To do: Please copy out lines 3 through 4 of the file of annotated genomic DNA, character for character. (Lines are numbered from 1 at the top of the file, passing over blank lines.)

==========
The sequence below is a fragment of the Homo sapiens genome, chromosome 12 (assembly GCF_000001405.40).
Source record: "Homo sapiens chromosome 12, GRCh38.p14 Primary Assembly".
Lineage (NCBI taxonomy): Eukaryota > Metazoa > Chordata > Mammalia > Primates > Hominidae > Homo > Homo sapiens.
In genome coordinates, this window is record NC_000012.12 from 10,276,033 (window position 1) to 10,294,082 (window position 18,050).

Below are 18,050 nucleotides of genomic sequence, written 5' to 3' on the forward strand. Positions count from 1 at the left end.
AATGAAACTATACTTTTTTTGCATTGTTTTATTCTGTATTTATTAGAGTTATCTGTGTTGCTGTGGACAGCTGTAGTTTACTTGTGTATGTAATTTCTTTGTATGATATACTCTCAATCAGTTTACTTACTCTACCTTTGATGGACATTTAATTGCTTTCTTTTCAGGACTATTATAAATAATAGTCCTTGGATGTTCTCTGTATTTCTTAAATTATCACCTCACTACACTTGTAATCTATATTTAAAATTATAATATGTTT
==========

Lineage (NCBI taxonomy): Eukaryota > Metazoa > Chordata > Mammalia > Primates > Hominidae > Homo > Homo sapiens.
In genome coordinates, this window is record NC_000012.12 from 10,276,033 (window position 1) to 10,294,082 (window position 18,050).